17. The system for controlling a multiple beam unit according to claim 13 wherein said beam control signal generating unit generates said independent beam control signals each having a long onset period during which one of said multiple beams is activated, said long onset period being sufficiently long enough to maintain said independently activated multiple beam activated as said independently activated multiple beam is scanned over the predetermined beam sensing location.
18. The system for controlling a multiple beam unit according to claim 17 further comprising:
a sub-scanning calculation unit connected to said beam monitoring unit for calculating a sub-scanning pitch vertical to the scanning direction between the multiple beams based upon the detection signals of said independently activated multiple beams; and
a sub-scanning adjustment unit connected to said multiple beam unit and said sub-scanning calculation unit for adjusting the sub-scanning pitch to a desired sub-scanning pitch value.
19. The system for controlling a multiple beam unit according to claim 13 wherein said beam control signal generating unit generates said independent beam control signals including a first beam control signal and a second beam control signal for respectively activating a first one of the multiple beams and a second one of the multiple beams which reaches the predetermined beam sensing location later than said first one of the multiple beams, each of said independent beam control signals having an activation timing element for activating a corresponding one of the multiple beams, said beam control signal generating unit generating said activation timing element of said second beam control signal based upon said activation timing element of said first beam control signal.
20. The system for controlling a multiple beam unit according to claim 13 wherein a beam control signal generating unit generates said independent beam control signals including a first beam control signal and a second beam control signal for respectively activating a first one of the multiple beams and a second one of the multiple beams, said beam control signal generating unit independently generating said first beam control signal and said second beam control signal.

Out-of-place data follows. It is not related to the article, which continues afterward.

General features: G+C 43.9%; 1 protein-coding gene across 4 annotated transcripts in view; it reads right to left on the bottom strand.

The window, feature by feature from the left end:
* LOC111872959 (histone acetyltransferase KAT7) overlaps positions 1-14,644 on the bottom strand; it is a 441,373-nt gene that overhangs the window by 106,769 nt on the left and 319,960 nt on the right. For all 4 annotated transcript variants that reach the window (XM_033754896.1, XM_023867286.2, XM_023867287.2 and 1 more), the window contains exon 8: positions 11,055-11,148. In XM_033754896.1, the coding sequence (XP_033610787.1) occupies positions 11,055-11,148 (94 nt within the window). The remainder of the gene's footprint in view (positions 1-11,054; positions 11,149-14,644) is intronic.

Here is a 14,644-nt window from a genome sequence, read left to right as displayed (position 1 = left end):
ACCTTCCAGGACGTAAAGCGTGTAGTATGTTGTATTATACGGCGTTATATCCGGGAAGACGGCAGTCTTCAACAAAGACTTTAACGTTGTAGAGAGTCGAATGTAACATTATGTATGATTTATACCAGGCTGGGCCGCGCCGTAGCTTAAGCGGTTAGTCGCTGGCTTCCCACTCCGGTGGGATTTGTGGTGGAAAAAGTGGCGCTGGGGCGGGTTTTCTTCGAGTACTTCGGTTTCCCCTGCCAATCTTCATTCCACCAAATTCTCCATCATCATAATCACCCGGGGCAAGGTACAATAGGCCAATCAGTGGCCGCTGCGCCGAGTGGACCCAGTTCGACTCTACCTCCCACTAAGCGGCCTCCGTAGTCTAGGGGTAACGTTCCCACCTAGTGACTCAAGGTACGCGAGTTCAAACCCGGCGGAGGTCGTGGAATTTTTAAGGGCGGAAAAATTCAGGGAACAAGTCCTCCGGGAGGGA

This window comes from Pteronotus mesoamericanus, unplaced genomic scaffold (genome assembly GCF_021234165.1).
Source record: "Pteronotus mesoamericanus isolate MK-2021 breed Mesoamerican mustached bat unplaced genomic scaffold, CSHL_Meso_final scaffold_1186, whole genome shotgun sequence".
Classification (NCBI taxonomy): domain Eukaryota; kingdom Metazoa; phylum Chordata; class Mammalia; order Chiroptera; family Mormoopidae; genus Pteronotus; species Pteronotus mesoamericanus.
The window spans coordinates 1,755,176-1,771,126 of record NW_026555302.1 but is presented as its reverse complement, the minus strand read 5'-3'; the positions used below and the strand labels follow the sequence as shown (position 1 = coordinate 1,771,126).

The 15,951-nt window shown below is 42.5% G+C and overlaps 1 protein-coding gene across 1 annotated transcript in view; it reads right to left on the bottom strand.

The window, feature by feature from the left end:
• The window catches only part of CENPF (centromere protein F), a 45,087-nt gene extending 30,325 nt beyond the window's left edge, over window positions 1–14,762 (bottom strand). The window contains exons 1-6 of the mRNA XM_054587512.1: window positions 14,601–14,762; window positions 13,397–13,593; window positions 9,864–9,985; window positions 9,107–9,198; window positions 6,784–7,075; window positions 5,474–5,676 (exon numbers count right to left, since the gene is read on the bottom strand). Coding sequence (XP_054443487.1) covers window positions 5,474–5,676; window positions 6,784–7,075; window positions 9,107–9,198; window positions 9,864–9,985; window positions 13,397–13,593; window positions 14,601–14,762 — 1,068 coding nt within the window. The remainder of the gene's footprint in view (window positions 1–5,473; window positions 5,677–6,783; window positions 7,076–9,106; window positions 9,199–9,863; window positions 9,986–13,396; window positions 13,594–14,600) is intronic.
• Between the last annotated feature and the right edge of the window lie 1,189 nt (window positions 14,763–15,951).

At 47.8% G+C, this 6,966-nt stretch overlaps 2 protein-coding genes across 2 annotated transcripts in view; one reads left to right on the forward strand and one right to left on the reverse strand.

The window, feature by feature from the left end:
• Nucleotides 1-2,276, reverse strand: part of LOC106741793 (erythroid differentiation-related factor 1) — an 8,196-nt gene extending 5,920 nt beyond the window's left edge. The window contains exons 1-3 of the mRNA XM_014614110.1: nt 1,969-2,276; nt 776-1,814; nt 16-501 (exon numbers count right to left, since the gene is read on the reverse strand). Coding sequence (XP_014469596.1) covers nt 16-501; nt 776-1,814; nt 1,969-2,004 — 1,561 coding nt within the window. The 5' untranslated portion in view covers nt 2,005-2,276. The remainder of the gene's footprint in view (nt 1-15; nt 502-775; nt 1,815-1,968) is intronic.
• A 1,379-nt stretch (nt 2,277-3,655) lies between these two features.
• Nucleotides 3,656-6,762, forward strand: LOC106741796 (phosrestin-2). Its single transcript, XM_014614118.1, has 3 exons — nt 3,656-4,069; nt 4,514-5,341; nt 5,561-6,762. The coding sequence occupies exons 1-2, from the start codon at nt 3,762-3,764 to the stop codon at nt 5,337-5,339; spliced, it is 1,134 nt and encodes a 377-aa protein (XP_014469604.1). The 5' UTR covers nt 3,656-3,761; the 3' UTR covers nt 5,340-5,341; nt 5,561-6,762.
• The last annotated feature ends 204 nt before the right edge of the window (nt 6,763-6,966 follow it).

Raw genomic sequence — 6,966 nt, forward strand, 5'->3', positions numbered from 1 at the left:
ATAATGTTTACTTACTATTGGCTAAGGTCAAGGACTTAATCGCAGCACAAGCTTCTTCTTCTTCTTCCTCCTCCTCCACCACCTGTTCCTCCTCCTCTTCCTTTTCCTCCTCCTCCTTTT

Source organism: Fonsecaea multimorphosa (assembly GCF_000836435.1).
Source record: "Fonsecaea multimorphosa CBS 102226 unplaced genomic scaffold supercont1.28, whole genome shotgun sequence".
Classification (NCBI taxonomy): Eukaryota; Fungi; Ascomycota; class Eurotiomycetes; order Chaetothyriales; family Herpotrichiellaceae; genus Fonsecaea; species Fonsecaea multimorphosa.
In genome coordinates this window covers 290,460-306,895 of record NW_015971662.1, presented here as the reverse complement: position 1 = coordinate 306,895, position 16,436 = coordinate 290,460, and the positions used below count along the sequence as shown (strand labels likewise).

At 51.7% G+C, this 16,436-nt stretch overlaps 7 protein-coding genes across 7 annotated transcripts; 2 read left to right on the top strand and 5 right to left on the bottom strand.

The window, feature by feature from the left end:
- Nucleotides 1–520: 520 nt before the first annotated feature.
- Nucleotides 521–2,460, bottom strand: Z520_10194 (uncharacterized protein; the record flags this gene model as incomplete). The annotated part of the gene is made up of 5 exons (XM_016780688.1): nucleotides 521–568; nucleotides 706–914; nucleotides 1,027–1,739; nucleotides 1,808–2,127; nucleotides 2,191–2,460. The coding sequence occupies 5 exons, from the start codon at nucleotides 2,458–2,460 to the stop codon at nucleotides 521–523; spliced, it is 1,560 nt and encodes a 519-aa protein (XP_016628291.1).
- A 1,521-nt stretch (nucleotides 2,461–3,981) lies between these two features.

21. The system for controlling a multiple beam unit according to claim 13 further comprising:
a scanning pitch calculation unit for calculating a scanning pitch in the scanning direction between the multiple beams based upon the detection signal of said independently activated multiple beams; and
a scanning pitch adjustment unit connected to said scanning pitch calculation unit and said multiple beam unit for adjusting the scanning pitch to a desired scanning pitch value.
22. The system for controlling a multiple beam unit according to claim 13 further comprising:
an image scanning control unit connected to said beam synchronization unit for generating a image scanning clock signal for forming the desired image on the image forming surface.
Description
FIELD OF THE INVENTION

The current invention is generally related to a multiple beam control unit in an image-forming system, and more particularly related to a multiple beam control unit for generating independent control signals which are used as a beam activation signal as well as a beam detection confirmation signal so as to generate a synchronization signal for activating the beam on an image forming surface at a predetermined location.

BACKGROUND OF THE INVENTION

In general, in order to form a desired image on an image-carrying medium such as paper, the desired image is temporarily duplicated on an image-forming surface 5 before transferring it onto the image-carrying medium. More particularly, referring to FIG. 1, a conventional image-forming system is illustrated. A light source 1 emits a light beam through a colimeter lens 2 towards a rotatable scanner 3 such as a polygon mirror having multiple reflecting surfaces. The beam is reflected by one of the reflecting surfaces towards an image-forming surface 5 such as a photoreceptor drum via a fθ lens 4. Since the scanner 3 is rotated as indicated by an arrow, the reflected beam is scanned over the image-forming surface 5 in a predetermined scanning direction as indicated by another arrow. Consequently, a desired image is formed by the scanning beam as the photoreceptor drum rotates in a sub-scanning direction as indicated by a third arrow.